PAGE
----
We-statements, soft language, and identity policing

…You ready for more conflict with advice blogs?

The story starts here, with this ask/answer on Asexual Advice about “apothisexual” & “sex-repulsed.”  You may remember this as the post with the phrasing I balked at earlier in the month.

Hezekiah has since made two submissions (that I’m aware of) to Asexual Advice, one of them directly related to the aforementioned post.

I am… concerned about this.  But “this” is a vague name for it, so I am going to try and pin down some specifics here.

[cw: homophobia]

Some things going on in the apothisexual post:

  • anon says, “I found out the proper term for a ‘sex repulsed asexual’ is apothisexual” and Kiowa disagrees, “It’s not really the ‘proper term’ at all. It’s a term that some people have decided to use.” (Yes!  Correct!)
    • if it were me, I might have gone on to explain how the idea of a “proper term” is arbitrary and relative anyway (and usually classist in some form or another)
  • Kiowa then positions the “[apothisexual]’s not really the ‘proper term'” statement as part of a blog policy: “We do not advocate any sexuality terms that do not deal exclusively in feelings of sexual attraction.”
    • which doesn’t make sense because presumably they do advocate the “sex-repulsed” label, which is a sexuality term that does not deal exclusively in feelings of sexual attraction
    • so presumably, “sexuality terms” here means either “sexual orientation terms” or “terms that end in -sexual as a suffix” (and possibly conflating the two?)
  • “Sex-repulsion is an attitude” ? ??
    • Maybe for you it is?  But I wouldn’t use that word for it, myself.  My sex-repulsion is not “an attitude.”
  • “and [sex-repulsion] should stay independent of sexuality”
    • wrong
    • someone considering sex-repulsion part of their sexuality (ex. me, yes hi) or citing sex-repulsion as their primary reason for IDing as ace (which, yes, is not just a hypothetical) is not an example of someone doing something they “shouldn’t” & to say otherwise is a textbook case of identity policing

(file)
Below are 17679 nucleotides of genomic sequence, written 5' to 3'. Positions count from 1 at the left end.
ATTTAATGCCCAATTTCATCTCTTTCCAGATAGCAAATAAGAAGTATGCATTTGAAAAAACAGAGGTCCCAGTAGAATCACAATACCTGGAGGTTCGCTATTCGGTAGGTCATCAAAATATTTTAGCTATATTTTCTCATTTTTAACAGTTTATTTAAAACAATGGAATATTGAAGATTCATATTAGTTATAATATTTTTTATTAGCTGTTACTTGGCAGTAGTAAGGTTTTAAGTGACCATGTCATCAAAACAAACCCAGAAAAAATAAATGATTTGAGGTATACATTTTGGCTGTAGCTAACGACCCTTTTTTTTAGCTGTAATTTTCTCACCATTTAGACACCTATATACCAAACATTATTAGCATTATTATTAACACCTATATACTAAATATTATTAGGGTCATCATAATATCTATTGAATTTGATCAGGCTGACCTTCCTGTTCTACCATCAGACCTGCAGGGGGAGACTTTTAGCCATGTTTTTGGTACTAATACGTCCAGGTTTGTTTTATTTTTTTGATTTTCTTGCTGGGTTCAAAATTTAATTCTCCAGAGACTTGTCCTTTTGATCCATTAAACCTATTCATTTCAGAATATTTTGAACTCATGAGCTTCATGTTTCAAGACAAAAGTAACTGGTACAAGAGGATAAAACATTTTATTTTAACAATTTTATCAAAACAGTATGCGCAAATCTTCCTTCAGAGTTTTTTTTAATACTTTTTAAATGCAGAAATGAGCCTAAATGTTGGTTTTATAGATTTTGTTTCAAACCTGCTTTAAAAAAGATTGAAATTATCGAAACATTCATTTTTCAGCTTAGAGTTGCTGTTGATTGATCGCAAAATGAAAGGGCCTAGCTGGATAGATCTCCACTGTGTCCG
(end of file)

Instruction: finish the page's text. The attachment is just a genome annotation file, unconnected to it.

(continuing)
• “Apothisexual combines an attitude with feelings”
    • why talk about Attitude and Feelings as if they are these discrete, Platonic concrete entities rather than just abstract concept labels with slightly different connotations ?
  • “We do not advocate…” “…we do not recommend…”
    • This phrasing is so… sneaky.  They’re not Bad phrases, but they’re being used in the context of What Words Should You Apply To Yourself based on nothing but really arbitrary ideas about keeping “attitudes” and “feelings” separate or whatever (rather than, say, a legitimate concern like “don’t identify as X if you’re Y because it has Z effect on R”).
  • “Our advice is to stick with sex-repulsed asexual.”
    • literally, directly telling someone how to identify

Disclaimer: I am not invested in the “apothisexual” label specifically (and kind of dislike it/have questions about its origin) but I am invested in criticizing the practice of ace advice bloggers telling people how to identify (i.e. identity policing) even when people come to them asking “how should I identify/which would be better?”  For further reading, see Sciatrix’s post on the ethics of answering this kind of question.

Some things going on w/ Hezekiah’s first(?) submission and the response:

  • Hezekiah addresses the “We do not advocate any sexuality terms that do not deal exclusively in feelings of sexual attraction” proclamation by pointing out that some LGB folk ID (their sexual orientation) as LGB in part because of reasons that do not deal exclusively in feelings of sexual attraction